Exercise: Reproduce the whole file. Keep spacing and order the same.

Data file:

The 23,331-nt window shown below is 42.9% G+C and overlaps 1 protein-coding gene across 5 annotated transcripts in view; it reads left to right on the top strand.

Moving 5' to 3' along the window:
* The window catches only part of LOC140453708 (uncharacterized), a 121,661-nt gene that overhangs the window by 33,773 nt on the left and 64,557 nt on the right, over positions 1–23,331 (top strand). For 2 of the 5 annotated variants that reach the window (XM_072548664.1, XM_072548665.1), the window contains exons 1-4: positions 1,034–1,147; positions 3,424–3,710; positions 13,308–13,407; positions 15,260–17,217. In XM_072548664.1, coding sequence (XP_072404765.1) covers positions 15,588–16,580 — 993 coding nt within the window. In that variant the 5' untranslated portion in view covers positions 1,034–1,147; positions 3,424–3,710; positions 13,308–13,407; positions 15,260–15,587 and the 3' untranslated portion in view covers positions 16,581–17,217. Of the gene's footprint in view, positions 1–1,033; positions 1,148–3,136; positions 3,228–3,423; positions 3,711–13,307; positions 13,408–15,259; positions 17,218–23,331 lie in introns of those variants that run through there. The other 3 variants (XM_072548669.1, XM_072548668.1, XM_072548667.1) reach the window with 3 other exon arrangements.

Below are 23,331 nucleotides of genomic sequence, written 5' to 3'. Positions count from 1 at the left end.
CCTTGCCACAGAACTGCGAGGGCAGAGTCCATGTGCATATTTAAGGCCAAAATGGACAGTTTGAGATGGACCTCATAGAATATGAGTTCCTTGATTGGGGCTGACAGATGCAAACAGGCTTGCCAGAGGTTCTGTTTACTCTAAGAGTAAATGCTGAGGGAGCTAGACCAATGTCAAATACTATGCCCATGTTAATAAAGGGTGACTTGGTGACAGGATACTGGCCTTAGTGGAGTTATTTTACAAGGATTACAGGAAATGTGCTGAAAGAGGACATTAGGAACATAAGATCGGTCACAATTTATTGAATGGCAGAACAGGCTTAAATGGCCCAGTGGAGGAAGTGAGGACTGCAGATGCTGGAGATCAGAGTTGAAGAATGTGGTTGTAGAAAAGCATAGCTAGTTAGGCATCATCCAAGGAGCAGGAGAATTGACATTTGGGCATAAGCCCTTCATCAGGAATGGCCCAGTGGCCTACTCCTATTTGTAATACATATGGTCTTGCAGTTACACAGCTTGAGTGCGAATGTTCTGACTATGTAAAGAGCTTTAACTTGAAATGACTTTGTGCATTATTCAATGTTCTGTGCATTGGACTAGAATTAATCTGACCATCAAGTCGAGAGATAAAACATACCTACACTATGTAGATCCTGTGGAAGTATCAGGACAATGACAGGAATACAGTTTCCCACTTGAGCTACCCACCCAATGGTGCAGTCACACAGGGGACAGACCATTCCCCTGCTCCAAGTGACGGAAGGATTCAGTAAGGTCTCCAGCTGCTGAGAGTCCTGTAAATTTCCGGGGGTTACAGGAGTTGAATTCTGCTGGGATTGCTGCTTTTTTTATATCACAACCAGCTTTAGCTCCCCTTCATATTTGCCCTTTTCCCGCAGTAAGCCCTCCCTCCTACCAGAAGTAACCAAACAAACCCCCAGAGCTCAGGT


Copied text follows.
The 23,331-nt window shown below is 42.9% G+C and overlaps 1 protein-coding gene across 5 annotated transcripts in view; it reads left to right on the top strand.

Moving 5' to 3' along the window:
* The window catches only part of LOC140453708 (uncharacterized), a 121,661-nt gene that overhangs the window by 33,773 nt on the left and 64,557 nt on the right, over positions 1–23,331 (top strand). For 2 of the 5 annotated variants that reach the window (XM_072548664.1, XM_072548665.1), the window contains exons 1-4: positions 1,034–1,147; positions 3,424–3,710; positions 13,308–13,407; positions 15,260–17,217. In XM_072548664.1, coding sequence (XP_072404765.1) covers positions 15,588–16,580 — 993 coding nt within the window. In that variant the 5' untranslated portion in view covers positions 1,034–1,147; positions 3,424–3,710; positions 13,308–13,407; positions 15,260–15,587 and the 3' untranslated portion in view covers positions 16,581–17,217. Of the gene's footprint in view, positions 1–1,033; positions 1,148–3,136; positions 3,228–3,423; positions 3,711–13,307; positions 13,408–15,259; positions 17,218–23,331 lie in introns of those variants that run through there. The other 3 variants (XM_072548669.1, XM_072548668.1, XM_072548667.1) reach the window with 3 other exon arrangements.

Below are 23,331 nucleotides of genomic sequence, written 5' to 3'. Positions count from 1 at the left end.
CCTTGCCACAGAACTGCGAGGGCAGAGTCCATGTGCATATTTAAGGCCAAAATGGACAGTTTGAGATGGACCTCATAGAATATGAGTTCCTTGATTGGGGCTGACAGATGCAAACAGGCTTGCCAGAGGTTCTGTTTACTCTAAGAGTAAATGCTGAGGGAGCTAGACCAATGTCAAATACTATGCCCATGTTAATAAAGGGTGACTTGGTGACAGGATACTGGCCTTAGTGGAGTTATTTTACAAGGATTACAGGAAATGTGCTGAAAGAGGACATTAGGAACATAAGATCGGTCACAATTTATTGAATGGCAGAACAGGCTTAAATGGCCCAGTGGAGGAAGTGAGGACTGCAGATGCTGGAGATCAGAGTTGAAGAATGTGGTTGTAGAAAAGCATAGCTAGTTAGGCATCATCCAAGGAGCAGGAGAATTGACATTTGGGCATAAGCCCTTCATCAGGAATGGCCCAGTGGCCTACTCCTATTTGTAATACATATGGTCTTGCAGTTACACAGCTTGAGTGCGAATGTTCTGACTATGTAAAGAGCTTTAACTTGAAATGACTTTGTGCATTATTCAATGTTCTGTGCATTGGACTAGAATTAATCTGACCATCAAGTCGAGAGATAAAACATACCTACACTATGTAGATCCTGTGGAAGTATCAGGACAATGACAGGAATACAGTTTCCCACTTGAGCTACCCACCCAATGGTGCAGTCACACAGGGGACAGACCATTCCCCTGCTCCAAGTGACGGAAGGATTCAGTAAGGTCTCCAGCTGCTGAGAGTCCTGTAAATTTCCGGGGGTTACAGGAGTTGAATTCTGCTGGGATTGCTGCTTTTTTTATATCACAACCAGCTTTAGCTCCCCTTCATATTTGCCCTTTTCCCGCAGTAAGCCCTCCCTCCTACCAGAAGTAACCAAACAAACCCCCAGAGCTCAGGT